Provided your test comes back negative, you won’t have to quarantine upon entering Italy from one of these four countries (though it may depend which region you’re going to: some regions have different quarantine and testing rules, so be sure to check with the local authorities first).

Anyone found to be positive, including asymptomatic cases, must report to the local health authorities.

READ ALSO: Covid-19 tests and quarantines – what are the rules for travelling between France and Italy?

How do you get tested upon arrival?

The easiest way to get tested is at the airport, port or station you arrive into: several of Italy’s main transit hubs, including Fiumicino and Ciampino airports in Rome, Malpensa and Linate airports in Milan, Marco Polo airport in Venice, the ports of Civitavecchia and Livorno as well as Santa Maria Novella train station in Florence, have set up rapid testing facilities for passengers.


The procedure varies depending on where you arrive.

Most major airports in Italy now offer rapid testing as soon as you land, as do some international ports and train stations. These tests are free as it is classed as an emergency procedure.

Travellers are advised to contact their destination airport in Italy to confirm the availability of testing on arrival.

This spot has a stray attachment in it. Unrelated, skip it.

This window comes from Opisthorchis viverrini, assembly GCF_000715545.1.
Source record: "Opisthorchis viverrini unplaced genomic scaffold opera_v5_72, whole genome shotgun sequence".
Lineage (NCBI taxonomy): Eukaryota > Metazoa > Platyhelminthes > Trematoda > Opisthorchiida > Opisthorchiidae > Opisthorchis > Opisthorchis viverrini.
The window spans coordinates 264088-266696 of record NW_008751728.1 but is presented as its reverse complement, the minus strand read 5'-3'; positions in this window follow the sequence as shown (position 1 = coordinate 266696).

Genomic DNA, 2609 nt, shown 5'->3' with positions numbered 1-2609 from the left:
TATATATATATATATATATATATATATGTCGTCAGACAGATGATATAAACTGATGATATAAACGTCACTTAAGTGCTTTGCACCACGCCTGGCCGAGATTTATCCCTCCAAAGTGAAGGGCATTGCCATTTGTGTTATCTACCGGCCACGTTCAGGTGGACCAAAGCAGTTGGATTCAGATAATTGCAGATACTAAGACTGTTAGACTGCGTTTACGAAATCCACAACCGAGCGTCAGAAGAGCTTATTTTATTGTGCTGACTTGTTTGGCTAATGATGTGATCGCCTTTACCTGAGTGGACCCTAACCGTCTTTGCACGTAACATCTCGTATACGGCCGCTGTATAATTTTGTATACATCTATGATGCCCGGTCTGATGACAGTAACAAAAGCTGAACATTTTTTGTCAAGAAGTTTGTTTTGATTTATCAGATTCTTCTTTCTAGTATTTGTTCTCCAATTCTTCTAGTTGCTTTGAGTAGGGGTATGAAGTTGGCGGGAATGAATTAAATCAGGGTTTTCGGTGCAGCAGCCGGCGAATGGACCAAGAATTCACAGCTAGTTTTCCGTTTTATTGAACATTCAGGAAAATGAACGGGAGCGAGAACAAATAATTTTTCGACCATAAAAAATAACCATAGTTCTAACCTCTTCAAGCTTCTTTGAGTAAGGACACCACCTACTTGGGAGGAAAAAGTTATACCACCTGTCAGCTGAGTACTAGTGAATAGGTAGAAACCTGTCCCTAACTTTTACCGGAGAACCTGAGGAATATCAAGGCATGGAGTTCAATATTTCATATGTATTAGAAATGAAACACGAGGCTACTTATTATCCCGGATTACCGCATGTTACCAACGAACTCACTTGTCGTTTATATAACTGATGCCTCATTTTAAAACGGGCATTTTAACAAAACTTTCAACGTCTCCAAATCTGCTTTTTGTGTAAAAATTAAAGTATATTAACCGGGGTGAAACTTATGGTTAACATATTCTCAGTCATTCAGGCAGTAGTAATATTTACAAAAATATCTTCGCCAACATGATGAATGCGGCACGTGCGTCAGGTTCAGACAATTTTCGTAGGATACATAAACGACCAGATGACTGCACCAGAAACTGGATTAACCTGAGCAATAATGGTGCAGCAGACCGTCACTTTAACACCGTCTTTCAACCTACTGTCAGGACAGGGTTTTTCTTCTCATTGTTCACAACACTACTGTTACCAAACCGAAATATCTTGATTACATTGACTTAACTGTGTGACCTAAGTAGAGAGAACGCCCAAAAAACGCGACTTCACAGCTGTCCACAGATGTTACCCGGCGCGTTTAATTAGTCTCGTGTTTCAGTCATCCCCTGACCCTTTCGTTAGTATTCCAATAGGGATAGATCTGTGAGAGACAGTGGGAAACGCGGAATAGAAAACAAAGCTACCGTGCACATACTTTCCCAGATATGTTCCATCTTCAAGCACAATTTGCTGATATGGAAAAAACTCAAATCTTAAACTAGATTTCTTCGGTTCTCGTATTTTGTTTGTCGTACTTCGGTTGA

For more information about how to get a coronavirus test when travelling to Italy, see our guide here.

For more details travellers are advised to check the relevant country information on the ViaggiareSicuri website. You may also wish to check the Italian Foreign Ministry's website (in English) as well as the latest advice from the British government.

Please note: The Local is not able to advise on specific cases.

Member comments

  1. I would be OK being required to do mandatory testing. Seems like the reponsibile thing under the circumstances. If you have COVID, then appropriate action can be taken and further spread curtailed. If not, why not be tested?

  2. Can anybody tell me whether children under 6 years of age also have to be COVID tested prior to departure from the UK?